A large part of this company's meteoric rise has been its attention to service and quality. It is a market maker in the field of organic foods, and their success has been a boon to organic farmers everywhere. This directly supports a more sustainable food chain.

As one small example of this, Sandhill has been selling organic sorghum in the St Louis area for 25 years and no one sells more of it than Whole Foods. They have single-handedly boosted the demand for organic products, a phenomenon now so robust that even traditional food chains are installing organic sections.

(When Sandhill announced to our neighbors in 1975 that we'd be farming organically, we might as well have been from Mars. Everybody thought it was strange and amusing. Today, with organic soybeans regularly outselling conventionally grown beans by double, no one is laughing. And we're no loner the only organic farm in the county. Within a single generation the farming world has made a significant step in our direction, and Whole Foods has been no small part of that shift.)

The St Louis store regularly offers vendors the chance to come in and offer taste tests of their product as part of consumer education. Within the last year they paired our sorghum up with a purveyor of home-made biscuits. After several hours of handing out samples of sorghum on hot biscuits, our sorghum starting selling, well, like hot cakes.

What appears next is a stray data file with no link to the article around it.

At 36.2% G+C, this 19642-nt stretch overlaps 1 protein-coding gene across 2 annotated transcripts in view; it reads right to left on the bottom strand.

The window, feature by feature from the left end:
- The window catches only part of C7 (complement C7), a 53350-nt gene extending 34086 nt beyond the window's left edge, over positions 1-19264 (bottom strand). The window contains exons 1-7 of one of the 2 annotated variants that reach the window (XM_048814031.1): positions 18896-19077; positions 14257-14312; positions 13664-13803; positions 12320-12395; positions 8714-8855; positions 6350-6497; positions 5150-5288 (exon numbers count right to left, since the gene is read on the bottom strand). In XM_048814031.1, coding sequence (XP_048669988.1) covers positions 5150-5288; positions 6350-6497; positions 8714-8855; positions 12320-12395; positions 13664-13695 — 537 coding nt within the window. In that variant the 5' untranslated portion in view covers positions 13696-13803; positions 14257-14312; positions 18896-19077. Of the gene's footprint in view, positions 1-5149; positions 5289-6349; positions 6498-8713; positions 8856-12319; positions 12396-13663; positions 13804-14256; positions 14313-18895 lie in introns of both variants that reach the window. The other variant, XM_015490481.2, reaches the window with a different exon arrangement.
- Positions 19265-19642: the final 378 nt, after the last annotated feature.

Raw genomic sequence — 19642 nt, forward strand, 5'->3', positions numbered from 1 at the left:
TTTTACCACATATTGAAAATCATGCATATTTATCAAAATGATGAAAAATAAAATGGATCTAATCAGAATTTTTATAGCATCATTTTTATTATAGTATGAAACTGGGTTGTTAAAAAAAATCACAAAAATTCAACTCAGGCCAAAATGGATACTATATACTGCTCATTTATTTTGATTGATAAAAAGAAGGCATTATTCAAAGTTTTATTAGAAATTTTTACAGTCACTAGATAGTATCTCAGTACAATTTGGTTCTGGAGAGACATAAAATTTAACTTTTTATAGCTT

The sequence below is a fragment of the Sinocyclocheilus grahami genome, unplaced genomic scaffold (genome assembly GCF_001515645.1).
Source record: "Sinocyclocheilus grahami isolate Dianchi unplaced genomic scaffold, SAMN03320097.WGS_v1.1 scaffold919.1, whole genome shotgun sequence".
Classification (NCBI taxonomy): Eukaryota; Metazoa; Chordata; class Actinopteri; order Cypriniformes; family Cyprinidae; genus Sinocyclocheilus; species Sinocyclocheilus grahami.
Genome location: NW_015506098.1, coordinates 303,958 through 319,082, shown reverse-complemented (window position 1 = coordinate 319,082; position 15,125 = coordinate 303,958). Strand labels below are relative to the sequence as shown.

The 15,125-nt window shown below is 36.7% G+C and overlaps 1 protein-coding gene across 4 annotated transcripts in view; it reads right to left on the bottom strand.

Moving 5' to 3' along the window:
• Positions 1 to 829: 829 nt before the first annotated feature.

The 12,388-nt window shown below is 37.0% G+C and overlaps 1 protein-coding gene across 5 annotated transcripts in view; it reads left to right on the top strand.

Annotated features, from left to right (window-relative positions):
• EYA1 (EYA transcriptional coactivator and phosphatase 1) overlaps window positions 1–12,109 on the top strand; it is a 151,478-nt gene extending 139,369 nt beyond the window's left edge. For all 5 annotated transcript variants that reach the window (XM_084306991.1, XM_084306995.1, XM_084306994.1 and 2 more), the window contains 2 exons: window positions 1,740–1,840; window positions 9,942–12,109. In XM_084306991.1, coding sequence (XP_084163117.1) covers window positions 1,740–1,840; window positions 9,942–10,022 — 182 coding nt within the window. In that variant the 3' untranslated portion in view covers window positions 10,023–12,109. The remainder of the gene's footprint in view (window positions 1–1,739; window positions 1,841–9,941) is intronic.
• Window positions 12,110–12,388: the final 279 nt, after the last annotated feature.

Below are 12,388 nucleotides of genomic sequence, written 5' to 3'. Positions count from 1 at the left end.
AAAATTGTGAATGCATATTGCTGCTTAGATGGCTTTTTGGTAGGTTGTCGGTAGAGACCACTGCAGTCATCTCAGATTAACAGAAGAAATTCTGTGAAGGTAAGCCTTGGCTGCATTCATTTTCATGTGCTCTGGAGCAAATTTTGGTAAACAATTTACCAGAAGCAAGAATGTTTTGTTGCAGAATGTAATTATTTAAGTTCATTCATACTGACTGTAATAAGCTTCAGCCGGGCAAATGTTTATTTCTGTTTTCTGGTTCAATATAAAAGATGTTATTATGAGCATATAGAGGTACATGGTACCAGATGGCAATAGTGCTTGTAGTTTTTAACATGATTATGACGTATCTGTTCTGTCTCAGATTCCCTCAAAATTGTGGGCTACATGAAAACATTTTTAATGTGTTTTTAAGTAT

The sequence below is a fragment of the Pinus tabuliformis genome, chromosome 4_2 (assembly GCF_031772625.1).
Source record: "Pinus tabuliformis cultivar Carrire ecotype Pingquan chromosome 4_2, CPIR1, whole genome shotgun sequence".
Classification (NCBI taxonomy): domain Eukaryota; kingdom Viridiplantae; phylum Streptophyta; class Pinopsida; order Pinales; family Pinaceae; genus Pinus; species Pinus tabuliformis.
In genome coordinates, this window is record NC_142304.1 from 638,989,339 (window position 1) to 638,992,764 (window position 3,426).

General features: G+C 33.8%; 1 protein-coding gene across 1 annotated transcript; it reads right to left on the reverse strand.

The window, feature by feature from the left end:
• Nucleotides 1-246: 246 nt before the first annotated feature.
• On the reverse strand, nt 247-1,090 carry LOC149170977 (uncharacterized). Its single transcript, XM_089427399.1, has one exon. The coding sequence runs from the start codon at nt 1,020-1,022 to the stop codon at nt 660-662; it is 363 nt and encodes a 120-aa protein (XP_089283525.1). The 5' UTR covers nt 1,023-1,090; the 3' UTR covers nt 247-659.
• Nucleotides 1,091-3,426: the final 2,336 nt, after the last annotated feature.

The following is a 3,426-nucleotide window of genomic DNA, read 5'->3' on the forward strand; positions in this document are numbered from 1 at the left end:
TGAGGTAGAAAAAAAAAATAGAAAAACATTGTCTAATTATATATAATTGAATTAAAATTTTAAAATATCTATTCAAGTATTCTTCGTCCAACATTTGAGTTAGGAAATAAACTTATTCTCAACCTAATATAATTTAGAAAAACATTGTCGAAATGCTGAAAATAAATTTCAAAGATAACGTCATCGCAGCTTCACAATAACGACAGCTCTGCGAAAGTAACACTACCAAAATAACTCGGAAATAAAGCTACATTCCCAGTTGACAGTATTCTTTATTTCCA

In addition, Whole Foods stores have a major commitment to being of service to the communities in which their stores are located. Once a month is Food Outreach Day, and 5% of that day's net sales are donated to a
designated local nonprofit. Several months ago, MOA was that designee—receiving a much-needed $4000 shot in the arm.

Finally, the Whole Foods personnel who serve on the MOA board are doing so with the full support and encouragement of their employer. Impressive.

The Case Against Whole Foods
One of the key elements of sustainability is economics, and there is ample evidence that local businesses are far more helpful to sustainable, resilient economies than national ones (Schumacher's Small is Beautiful, Critchfield's Villages, or any of a number of books by Wendell Berry). For all of its enlightened generosity in support of local communities—which is a real thing—Whole Foods is a multi-national (operating in the US, Canada, and the United Kingdom) and the main flow of profits is to corporate headquarters (Austin TX) and to shareholders, not to the local community.